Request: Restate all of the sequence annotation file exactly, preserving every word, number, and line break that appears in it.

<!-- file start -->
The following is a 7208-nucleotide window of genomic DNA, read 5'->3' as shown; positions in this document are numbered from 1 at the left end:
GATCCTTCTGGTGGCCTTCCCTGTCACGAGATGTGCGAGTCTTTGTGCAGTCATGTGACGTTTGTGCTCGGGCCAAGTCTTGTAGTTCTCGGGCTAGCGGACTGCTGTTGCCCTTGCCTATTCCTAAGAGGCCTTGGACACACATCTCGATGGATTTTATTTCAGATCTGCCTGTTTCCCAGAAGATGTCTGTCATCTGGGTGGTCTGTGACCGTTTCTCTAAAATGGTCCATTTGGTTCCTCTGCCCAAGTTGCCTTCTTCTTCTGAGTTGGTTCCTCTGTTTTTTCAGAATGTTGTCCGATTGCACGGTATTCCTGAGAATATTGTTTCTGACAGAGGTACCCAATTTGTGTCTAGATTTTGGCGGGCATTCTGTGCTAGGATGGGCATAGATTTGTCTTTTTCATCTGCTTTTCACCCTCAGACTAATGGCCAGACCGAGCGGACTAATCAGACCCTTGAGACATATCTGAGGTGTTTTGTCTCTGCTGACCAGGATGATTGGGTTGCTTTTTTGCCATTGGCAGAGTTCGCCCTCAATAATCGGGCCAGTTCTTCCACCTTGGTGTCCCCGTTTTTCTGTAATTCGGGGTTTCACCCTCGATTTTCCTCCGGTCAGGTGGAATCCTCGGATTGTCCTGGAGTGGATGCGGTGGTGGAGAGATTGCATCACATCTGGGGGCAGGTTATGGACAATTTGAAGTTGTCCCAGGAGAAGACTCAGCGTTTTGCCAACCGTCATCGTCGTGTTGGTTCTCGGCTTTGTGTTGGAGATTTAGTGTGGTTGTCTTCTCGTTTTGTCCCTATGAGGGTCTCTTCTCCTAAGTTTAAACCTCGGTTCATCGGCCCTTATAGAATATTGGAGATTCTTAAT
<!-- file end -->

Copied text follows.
The following is a 7208-nucleotide window of genomic DNA, read 5'->3' as shown; positions in this document are numbered from 1 at the left end:
GATCCTTCTGGTGGCCTTCCCTGTCACGAGATGTGCGAGTCTTTGTGCAGTCATGTGACGTTTGTGCTCGGGCCAAGTCTTGTAGTTCTCGGGCTAGCGGACTGCTGTTGCCCTTGCCTATTCCTAAGAGGCCTTGGACACACATCTCGATGGATTTTATTTCAGATCTGCCTGTTTCCCAGAAGATGTCTGTCATCTGGGTGGTCTGTGACCGTTTCTCTAAAATGGTCCATTTGGTTCCTCTGCCCAAGTTGCCTTCTTCTTCTGAGTTGGTTCCTCTGTTTTTTCAGAATGTTGTCCGATTGCACGGTATTCCTGAGAATATTGTTTCTGACAGAGGTACCCAATTTGTGTCTAGATTTTGGCGGGCATTCTGTGCTAGGATGGGCATAGATTTGTCTTTTTCATCTGCTTTTCACCCTCAGACTAATGGCCAGACCGAGCGGACTAATCAGACCCTTGAGACATATCTGAGGTGTTTTGTCTCTGCTGACCAGGATGATTGGGTTGCTTTTTTGCCATTGGCAGAGTTCGCCCTCAATAATCGGGCCAGTTCTTCCACCTTGGTGTCCCCGTTTTTCTGTAATTCGGGGTTTCACCCTCGATTTTCCTCCGGTCAGGTGGAATCCTCGGATTGTCCTGGAGTGGATGCGGTGGTGGAGAGATTGCATCACATCTGGGGGCAGGTTATGGACAATTTGAAGTTGTCCCAGGAGAAGACTCAGCGTTTTGCCAACCGTCATCGTCGTGTTGGTTCTCGGCTTTGTGTTGGAGATTTAGTGTGGTTGTCTTCTCGTTTTGTCCCTATGAGGGTCTCTTCTCCTAAGTTTAAACCTCGGTTCATCGGCCCTTATAGAATATTGGAGATTCTTAAT